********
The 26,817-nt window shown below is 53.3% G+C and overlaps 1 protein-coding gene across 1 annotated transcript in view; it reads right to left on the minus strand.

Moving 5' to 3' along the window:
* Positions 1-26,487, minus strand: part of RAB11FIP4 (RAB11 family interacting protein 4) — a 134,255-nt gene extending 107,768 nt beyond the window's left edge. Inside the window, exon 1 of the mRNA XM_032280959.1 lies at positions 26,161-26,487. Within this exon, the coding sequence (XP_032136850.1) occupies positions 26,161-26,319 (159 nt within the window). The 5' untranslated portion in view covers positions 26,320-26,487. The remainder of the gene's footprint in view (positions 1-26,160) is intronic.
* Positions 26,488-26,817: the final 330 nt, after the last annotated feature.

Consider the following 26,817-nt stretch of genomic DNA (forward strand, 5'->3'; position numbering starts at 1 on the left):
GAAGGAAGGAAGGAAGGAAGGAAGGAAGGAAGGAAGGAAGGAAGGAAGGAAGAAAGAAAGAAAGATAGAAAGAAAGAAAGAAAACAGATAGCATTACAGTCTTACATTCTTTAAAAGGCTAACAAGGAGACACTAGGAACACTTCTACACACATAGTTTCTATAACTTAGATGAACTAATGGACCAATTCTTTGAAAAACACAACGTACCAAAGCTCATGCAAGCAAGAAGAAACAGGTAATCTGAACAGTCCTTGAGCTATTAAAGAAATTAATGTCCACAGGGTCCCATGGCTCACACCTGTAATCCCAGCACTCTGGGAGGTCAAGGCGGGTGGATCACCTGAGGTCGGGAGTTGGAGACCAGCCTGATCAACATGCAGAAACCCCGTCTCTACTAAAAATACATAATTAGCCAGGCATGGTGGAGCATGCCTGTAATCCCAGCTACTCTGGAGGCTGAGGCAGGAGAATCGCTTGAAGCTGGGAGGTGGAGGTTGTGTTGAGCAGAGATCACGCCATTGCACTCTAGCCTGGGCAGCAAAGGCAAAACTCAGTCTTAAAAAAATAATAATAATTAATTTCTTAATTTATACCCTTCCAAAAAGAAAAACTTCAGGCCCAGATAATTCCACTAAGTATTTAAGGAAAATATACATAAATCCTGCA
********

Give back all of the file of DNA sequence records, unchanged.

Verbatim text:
The 26,817-nt window shown below is 53.3% G+C and overlaps 1 protein-coding gene across 1 annotated transcript in view; it reads right to left on the minus strand.

Moving 5' to 3' along the window:
* Positions 1-26,487, minus strand: part of RAB11FIP4 (RAB11 family interacting protein 4) — a 134,255-nt gene extending 107,768 nt beyond the window's left edge. Inside the window, exon 1 of the mRNA XM_032280959.1 lies at positions 26,161-26,487. Within this exon, the coding sequence (XP_032136850.1) occupies positions 26,161-26,319 (159 nt within the window). The 5' untranslated portion in view covers positions 26,320-26,487. The remainder of the gene's footprint in view (positions 1-26,160) is intronic.
* Positions 26,488-26,817: the final 330 nt, after the last annotated feature.

Consider the following 26,817-nt stretch of genomic DNA (forward strand, 5'->3'; position numbering starts at 1 on the left):
GAAGGAAGGAAGGAAGGAAGGAAGGAAGGAAGGAAGGAAGGAAGGAAGGAAGAAAGAAAGAAAGATAGAAAGAAAGAAAGAAAACAGATAGCATTACAGTCTTACATTCTTTAAAAGGCTAACAAGGAGACACTAGGAACACTTCTACACACATAGTTTCTATAACTTAGATGAACTAATGGACCAATTCTTTGAAAAACACAACGTACCAAAGCTCATGCAAGCAAGAAGAAACAGGTAATCTGAACAGTCCTTGAGCTATTAAAGAAATTAATGTCCACAGGGTCCCATGGCTCACACCTGTAATCCCAGCACTCTGGGAGGTCAAGGCGGGTGGATCACCTGAGGTCGGGAGTTGGAGACCAGCCTGATCAACATGCAGAAACCCCGTCTCTACTAAAAATACATAATTAGCCAGGCATGGTGGAGCATGCCTGTAATCCCAGCTACTCTGGAGGCTGAGGCAGGAGAATCGCTTGAAGCTGGGAGGTGGAGGTTGTGTTGAGCAGAGATCACGCCATTGCACTCTAGCCTGGGCAGCAAAGGCAAAACTCAGTCTTAAAAAAATAATAATAATTAATTTCTTAATTTATACCCTTCCAAAAAGAAAAACTTCAGGCCCAGATAATTCCACTAAGTATTTAAGGAAAATATACATAAATCCTGCA